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Search Results 0 to 4 of about 5 (some duplicates have been removed)
CBS
Oct 7, 2012 7:30pm EDT
steve nash. [ woman ] so...how exactly would this revolutionize the game? it's quiet. [ woman ] what's that? [ man ] that's our sleeping baby test. [ male announcer ] at bridgestone our passion for performance knows no bounds. the other airlines versus southwest in bag fee barrage. [ announcer 2 ] the other airlines contestant is getting pummeled with bag fees. oh, but he's flying southwest. no bag fees for this guy! got to give it up for bags fly free. business travelers win with southwest. captioning funded by cbs and ford-- built for the road ahead. >> kroft: this is the google- esque headquarters of china's first international conglomerate. huawei wants to build and maintain the next generation of digital networks here in the united states that would carry everything from our e-mails and phone calls to documents and blueprints. it's raising questions about national security and chinese espionage. >> if i were an american company today and you were looking at huawei, i would find another vendor, if you care about your intellectual property, if you care about your consumers'
CBS
Oct 7, 2012 7:00pm PDT
hear the rest of his story. >> i'm steve kroft. >> i'm leslie stahl. >> i'm morley safer. >> i'm bob simon. >> i'm lara logan. >> i'm scott pelley. those stories tonight on "60 minutes." [ male announcer ] you're not the type of person who sets goals and only hopes to achieve them. so you'll be happy to know that when it comes to your investment goals, northern trust uses award-winning expertise to lead you through an interactive investment process. adding precision to your portfolio construction by directly matching your assets and your risk preferences against your unique life goals. we call it goals driven investing. your life has a sense of purpose. shouldn't your investments? ♪ expertise matters. find it at northern trust. ♪ go out tonight - be social! then stay in tomorrow. make a date with your flat screen. olive garden's new dinner today, dinner tomorrow. two dinners for two nights, just $12.95. choose one of five entrees tonight, like new mezzaluna ravioli. served with unlimited soup or salad and breadsticks. then choose a second entrÉe to take home for tomorrow all for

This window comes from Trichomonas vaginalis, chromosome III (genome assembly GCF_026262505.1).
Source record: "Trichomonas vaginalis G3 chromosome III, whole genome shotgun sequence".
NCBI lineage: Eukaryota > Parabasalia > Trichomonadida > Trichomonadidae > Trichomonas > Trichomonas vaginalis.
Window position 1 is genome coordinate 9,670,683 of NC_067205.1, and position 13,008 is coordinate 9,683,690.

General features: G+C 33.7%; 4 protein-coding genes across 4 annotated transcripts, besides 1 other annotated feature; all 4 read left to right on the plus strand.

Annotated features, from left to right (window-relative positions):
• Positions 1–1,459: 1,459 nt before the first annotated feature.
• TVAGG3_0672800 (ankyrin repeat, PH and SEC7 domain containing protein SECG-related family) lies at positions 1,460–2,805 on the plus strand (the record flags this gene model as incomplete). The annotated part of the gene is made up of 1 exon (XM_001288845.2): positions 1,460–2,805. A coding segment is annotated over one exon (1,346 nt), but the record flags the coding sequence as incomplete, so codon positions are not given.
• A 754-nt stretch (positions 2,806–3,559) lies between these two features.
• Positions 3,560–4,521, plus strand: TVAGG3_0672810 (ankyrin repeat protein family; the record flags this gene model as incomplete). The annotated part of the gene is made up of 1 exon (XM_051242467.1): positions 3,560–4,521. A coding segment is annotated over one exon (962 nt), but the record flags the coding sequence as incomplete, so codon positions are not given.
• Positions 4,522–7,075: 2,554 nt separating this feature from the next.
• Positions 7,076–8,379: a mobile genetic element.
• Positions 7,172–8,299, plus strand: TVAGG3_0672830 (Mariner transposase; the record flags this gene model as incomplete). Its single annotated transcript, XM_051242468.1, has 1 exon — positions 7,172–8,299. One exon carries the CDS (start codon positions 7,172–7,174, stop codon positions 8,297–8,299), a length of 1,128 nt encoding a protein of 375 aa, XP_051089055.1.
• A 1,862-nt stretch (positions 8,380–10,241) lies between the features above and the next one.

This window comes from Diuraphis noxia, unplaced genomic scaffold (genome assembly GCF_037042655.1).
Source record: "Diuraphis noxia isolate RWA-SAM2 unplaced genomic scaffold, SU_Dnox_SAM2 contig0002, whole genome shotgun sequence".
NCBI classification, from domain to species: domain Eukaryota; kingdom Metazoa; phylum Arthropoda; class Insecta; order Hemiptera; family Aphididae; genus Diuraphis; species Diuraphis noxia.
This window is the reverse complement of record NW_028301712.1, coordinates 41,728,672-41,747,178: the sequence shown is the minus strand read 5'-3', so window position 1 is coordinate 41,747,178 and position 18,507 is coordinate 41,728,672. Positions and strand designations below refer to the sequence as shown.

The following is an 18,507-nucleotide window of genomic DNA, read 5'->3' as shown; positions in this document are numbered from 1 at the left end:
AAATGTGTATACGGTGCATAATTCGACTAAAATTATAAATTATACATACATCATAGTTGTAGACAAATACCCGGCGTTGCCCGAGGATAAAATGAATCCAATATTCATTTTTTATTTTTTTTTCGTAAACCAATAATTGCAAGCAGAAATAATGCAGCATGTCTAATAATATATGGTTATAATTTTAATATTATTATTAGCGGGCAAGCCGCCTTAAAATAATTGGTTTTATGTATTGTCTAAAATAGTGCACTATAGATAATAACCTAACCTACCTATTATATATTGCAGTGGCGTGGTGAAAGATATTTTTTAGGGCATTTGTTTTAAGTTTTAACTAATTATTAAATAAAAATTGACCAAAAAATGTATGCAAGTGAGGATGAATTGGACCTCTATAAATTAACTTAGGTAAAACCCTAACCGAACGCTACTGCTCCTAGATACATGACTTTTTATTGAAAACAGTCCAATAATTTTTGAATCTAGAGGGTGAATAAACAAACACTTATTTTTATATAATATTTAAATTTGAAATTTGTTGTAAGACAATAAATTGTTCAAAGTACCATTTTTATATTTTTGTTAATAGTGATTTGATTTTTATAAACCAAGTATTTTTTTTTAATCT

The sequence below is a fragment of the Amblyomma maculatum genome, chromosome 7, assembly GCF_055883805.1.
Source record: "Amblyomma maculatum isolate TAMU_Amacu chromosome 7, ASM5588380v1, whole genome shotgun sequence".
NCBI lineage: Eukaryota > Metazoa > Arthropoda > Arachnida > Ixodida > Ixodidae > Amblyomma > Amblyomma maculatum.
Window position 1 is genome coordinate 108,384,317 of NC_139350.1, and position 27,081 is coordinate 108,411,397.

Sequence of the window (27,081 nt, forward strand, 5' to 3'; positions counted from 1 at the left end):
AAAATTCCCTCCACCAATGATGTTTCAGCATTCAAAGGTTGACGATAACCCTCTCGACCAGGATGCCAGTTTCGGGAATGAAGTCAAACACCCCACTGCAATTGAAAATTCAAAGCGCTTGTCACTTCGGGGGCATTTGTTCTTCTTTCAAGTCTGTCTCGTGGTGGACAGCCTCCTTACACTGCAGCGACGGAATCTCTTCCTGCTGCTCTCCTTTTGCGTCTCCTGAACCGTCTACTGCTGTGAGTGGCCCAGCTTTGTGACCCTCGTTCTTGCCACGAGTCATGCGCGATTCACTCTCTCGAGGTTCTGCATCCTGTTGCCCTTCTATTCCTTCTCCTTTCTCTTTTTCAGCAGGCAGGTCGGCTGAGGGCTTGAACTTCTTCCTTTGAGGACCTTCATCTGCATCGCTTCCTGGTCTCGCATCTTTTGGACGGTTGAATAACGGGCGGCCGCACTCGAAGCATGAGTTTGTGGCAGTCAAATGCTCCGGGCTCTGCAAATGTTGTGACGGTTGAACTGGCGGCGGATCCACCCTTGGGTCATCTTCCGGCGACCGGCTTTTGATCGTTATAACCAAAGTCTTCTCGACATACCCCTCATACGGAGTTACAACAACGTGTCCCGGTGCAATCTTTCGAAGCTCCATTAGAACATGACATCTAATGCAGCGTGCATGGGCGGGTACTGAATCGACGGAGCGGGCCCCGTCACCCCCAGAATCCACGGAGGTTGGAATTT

CBS
Sep 30, 2012 7:00pm PDT
kid. and am i off here on this or not?" and i said, "you're absolutely correct." >> i'm steve kroft. >> i'm leslie stahl. >> i'm morley safer. >> i'm bob simon. >> i'm lara logan. >> i'm scott pelley. those stories tonight on the 45th season premiere of "60 minutes." energy is being produced to power our lives. while energy development comes with some risk, north america's natural gas producers are committed to safely and responsibly providing generations of cleaner-burning energy for our country, drilling thousands of feet below fresh water sources within self-contained well systems. and, using state-of-the-art monitoring technologies, rigorous practices help ensure our operations are safe and clean for our communities and the environment. we're america's natural gas. i mean we've been here for five hours and it only feels like four. it feels like four tops. this year, we're finally getting everything... ...that we didn't get last year. yeah. big screen! true 4g. yup. sfx: bing! hey, what did you just do? i just sent him a playlist. by touching phones? yup, simple as that. it's the
CNBC
Oct 3, 2012 12:00am EDT
about what triggered the price rise. as steve kroft reported in 2009, many people believe it had more to do with wall street speculation than with oil companies. >> to understand what happened to the price of oil, you first have to understand the way it's traded. for years, it's been bought and sold on something called the commodities futures market. here at the new york mercantile exchange, it's traded alongside cotton and coffee, copper and steel by brokers who buy and sell contracts to deliver those goods at a certain price at some date in the future. it was created so that farmers could gauge what their unharvested crops would be worth months in advance, so that factories could lock in the best price for raw materials and airlines could manage their fuel costs. but in late 2007, that market started to behave erratically. and when oil doubled to more than $147 a barrel, no one was more suspicious than dan gilligan. >> we have to make sure that the futures market is an honest market. >> as the president of the petroleum marketers association, he represents more than 8,000 retail and
Search Results 0 to 4 of about 5 (some duplicates have been removed)